A Splendid Savage

Written by Steve Kemper
Review by Marina Maxwell

During the 1862 Dakota War, a mother hides her baby in the corn patch from marauding Sioux. The family’s home is burned but the sleeping Fred stays safe. This fortuitous start in life sets the tone for this monumental biography on Frederick Russell Burnham, every chapter of which could inspire a thrilling novel on its own.

As a teenager living on his wits, Burnham learns tracking and survival skills, chases Apaches, dodges bullets, and mines for silver. As white civilization encroaches on the West, he embarks on some of his greatest derring-do in Southern Africa. One of only three controversial survivors of the legendary last-stand Shangani Patrol, later he is appointed Britain’s Official Scout during the Boer War and again puts his life on the line as spy and saboteur. His international reputation is enhanced when his friendship with Lord Baden-Powell results in the world-wide youth scouting movement. After years of risky prospecting ventures in the Klondike, West and East Africa and Mexico, he finally strikes oil in California. Like his friend, Teddy Roosevelt, he turns conservationist and establishes early wild-life protection bodies.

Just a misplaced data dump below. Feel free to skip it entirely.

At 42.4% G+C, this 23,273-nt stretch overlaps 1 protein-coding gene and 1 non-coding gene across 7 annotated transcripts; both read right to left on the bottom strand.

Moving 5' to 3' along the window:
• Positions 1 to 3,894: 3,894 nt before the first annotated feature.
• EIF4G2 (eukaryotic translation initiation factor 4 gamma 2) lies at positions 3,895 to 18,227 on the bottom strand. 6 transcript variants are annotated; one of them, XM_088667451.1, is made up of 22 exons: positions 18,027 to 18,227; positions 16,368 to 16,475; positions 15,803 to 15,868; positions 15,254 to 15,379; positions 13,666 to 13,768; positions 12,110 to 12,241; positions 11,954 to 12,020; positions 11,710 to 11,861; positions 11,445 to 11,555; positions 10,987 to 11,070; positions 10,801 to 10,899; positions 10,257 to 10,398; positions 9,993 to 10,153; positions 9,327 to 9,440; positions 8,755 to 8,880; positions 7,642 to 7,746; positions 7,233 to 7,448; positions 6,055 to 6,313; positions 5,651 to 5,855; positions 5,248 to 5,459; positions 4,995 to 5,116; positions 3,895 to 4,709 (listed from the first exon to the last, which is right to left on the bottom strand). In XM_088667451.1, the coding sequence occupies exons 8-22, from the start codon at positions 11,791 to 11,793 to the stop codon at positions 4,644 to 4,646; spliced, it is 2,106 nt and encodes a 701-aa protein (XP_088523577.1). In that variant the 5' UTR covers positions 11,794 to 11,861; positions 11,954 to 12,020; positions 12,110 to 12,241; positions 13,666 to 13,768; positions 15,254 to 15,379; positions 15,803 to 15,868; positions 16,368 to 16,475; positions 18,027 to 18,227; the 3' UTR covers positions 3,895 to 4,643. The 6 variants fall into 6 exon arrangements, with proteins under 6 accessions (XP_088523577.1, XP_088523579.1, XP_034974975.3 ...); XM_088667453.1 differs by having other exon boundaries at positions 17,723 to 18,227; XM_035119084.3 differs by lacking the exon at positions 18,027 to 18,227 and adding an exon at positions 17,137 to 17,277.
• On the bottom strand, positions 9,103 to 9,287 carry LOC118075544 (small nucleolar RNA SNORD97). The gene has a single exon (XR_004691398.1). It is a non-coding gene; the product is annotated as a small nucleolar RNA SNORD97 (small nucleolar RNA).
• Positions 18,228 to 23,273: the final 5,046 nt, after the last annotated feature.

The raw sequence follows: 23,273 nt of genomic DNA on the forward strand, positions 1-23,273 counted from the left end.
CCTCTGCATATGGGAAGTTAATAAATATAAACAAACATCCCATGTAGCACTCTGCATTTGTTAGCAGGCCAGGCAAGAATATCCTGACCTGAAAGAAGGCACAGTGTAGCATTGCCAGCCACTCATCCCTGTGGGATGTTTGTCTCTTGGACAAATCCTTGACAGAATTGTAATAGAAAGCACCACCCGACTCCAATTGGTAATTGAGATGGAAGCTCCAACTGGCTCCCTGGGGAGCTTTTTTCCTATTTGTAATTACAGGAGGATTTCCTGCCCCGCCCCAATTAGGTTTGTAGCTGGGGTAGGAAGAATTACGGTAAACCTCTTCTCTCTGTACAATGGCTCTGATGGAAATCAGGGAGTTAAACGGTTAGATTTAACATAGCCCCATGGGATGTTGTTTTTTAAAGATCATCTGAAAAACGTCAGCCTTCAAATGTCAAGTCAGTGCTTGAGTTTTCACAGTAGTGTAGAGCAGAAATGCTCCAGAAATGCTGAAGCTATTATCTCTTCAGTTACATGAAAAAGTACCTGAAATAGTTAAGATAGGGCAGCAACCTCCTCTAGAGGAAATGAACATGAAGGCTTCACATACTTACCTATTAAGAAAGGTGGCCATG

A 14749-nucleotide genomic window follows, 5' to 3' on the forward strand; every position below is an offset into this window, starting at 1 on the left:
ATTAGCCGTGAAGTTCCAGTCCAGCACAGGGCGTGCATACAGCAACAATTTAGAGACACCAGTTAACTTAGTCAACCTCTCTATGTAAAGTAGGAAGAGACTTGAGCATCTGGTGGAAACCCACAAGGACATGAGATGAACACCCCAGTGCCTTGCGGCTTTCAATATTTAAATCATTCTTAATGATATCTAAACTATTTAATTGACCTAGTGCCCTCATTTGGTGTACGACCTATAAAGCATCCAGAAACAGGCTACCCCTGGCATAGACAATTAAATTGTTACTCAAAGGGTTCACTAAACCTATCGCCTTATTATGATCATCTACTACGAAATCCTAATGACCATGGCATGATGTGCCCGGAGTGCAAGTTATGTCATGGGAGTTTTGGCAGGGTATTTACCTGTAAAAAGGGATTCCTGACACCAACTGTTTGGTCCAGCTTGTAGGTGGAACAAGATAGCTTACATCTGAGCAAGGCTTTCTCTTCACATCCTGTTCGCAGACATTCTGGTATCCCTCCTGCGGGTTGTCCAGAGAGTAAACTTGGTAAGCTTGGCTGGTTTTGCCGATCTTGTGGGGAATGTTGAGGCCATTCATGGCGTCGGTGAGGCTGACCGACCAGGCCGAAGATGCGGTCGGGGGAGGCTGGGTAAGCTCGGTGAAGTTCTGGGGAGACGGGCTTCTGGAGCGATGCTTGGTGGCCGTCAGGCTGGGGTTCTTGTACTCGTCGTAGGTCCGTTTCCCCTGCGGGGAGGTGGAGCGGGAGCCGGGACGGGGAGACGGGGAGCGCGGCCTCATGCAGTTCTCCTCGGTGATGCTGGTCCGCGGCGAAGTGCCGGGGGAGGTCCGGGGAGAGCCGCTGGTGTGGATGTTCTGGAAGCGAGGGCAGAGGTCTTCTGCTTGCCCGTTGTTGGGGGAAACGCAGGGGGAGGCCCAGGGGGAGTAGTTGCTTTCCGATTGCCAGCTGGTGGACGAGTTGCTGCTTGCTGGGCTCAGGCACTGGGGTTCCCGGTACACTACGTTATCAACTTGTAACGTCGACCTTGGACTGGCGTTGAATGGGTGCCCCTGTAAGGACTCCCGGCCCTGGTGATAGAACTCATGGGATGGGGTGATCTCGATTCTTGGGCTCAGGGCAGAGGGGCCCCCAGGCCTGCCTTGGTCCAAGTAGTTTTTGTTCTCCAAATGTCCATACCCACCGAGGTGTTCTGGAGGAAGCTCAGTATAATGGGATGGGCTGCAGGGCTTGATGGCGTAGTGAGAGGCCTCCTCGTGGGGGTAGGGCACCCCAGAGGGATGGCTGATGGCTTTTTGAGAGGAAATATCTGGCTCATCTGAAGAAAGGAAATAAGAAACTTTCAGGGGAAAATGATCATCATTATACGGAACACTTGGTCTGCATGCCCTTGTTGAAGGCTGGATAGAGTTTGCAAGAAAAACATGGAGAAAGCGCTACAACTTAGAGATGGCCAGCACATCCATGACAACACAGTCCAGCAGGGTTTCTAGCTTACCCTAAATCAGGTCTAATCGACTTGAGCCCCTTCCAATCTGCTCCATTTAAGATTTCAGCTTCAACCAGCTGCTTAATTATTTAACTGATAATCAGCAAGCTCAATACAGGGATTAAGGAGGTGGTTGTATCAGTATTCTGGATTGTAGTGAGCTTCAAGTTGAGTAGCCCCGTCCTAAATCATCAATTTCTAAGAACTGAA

A Splendid Savage is a meticulous look at Burnham, his ideals and relationships. (His long-suffering wife Blanche almost deserves a biography of her own.) Although some of his opinions may not sit easily with modern readers, he was an exemplar of his age and must be judged accordingly. Capable of unbridled optimism and almost superhuman physical resilience, Burnham remains a contradictory yet magnetic figure. Congratulations to Steve Kemper for giving him the superb biography he deserves.